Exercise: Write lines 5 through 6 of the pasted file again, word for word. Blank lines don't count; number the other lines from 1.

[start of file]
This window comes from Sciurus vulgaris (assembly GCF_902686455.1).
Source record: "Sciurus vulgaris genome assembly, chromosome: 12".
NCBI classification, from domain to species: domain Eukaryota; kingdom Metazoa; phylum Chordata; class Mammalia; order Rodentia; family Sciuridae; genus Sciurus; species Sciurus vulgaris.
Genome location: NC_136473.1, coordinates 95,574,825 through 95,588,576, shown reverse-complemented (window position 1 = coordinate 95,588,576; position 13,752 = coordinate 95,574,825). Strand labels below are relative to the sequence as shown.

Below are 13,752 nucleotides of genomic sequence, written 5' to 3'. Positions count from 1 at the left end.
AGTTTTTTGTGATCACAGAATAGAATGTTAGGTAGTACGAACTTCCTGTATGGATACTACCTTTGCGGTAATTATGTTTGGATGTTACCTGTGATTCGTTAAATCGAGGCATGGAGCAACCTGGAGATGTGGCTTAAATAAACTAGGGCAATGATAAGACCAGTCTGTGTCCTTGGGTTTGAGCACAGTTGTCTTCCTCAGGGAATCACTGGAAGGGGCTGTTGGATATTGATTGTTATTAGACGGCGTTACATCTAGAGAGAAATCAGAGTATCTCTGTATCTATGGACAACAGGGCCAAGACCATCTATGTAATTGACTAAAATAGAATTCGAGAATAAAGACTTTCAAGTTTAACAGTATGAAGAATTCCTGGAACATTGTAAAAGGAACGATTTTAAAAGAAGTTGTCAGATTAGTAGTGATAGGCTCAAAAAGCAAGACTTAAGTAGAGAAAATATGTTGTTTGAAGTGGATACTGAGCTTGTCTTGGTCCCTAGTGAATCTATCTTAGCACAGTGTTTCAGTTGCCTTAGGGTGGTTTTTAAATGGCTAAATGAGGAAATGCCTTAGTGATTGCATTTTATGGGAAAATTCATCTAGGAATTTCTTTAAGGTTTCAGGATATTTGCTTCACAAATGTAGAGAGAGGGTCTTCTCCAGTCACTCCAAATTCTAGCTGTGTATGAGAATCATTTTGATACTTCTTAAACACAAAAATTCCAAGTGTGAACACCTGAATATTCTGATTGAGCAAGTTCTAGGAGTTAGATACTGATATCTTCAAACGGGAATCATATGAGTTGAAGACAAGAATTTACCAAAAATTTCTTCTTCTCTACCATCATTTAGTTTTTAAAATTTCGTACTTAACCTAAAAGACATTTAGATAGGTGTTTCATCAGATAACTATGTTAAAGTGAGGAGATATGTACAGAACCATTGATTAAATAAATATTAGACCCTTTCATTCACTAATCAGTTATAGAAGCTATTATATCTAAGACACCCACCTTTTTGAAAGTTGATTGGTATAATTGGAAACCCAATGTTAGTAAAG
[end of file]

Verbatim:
Below are 13,752 nucleotides of genomic sequence, written 5' to 3'. Positions count from 1 at the left end.
AGTTTTTTGTGATCACAGAATAGAATGTTAGGTAGTACGAACTTCCTGTATGGATACTACCTTTGCGGTAATTATGTTTGGATGTTACCTGTGATTCGTTAAATCGAGGCATGGAGCAACCTGGAGATGTGGCTTAAATAAACTAGGGCAATGATAAGACCAGTCTGTGTCCTTGGGTTTGAGCACAGTTGTCTTCCTCAGGGAATCACTGGAAGGGGCTGTTGGATATTGATTGTTATTAGACGGCGTTACATCTAGAGAGAAATCAGAGTATCTCTGTATCTATGGACAACAGGGCCAAGACCATCTATGTAATTGACTAAAATAGAATTCGAGAATAAAGACTTTCAAGTTTAACAGTATGAAGAATTCCTGGAACATTGTAAAAGGAACGATTTTAAAAGAAGTTGTCAGATTAGTAGTGATAGGCTCAAAAAGCAAGACTTAAGTAGAGAAAATATGTTGTTTGAAGTGGATACTGAGCTTGTCTTGGTCCCTAGTGAATCTATCTTAGCACAGTGTTTCAGTTGCCTTAGGGTGGTTTTTAAATGGCTAAATGAGGAAATGCCTTAGTGATTGCATTTTATGGGAAAATTCATCTAGGAATTTCTTTAAGGTTTCAGGATATTTGCTTCACAAATGTAGAGAGAGGGTCTTCTCCAGTCACTCCAAATTCTAGCTGTGTATGAGAATCATTTTGATACTTCTTAAACACAAAAATTCCAAGTGTGAACACCTGAATATTCTGATTGAGCAAGTTCTAGGAGTTAGATACTGATATCTTCAAACGGGAATCATATGAGTTGAAGACAAGAATTTACCAAAAATTTCTTCTTCTCTACCATCATTTAGTTTTTAAAATTTCGTACTTAACCTAAAAGACATTTAGATAGGTGTTTCATCAGATAACTATGTTAAAGTGAGGAGATATGTACAGAACCATTGATTAAATAAATATTAGACCCTTTCATTCACTAATCAGTTATAGAAGCTATTATATCTAAGACACCCACCTTTTTGAAAGTTGATTGGTATAATTGGAAACCCAATGTTAGTAAAG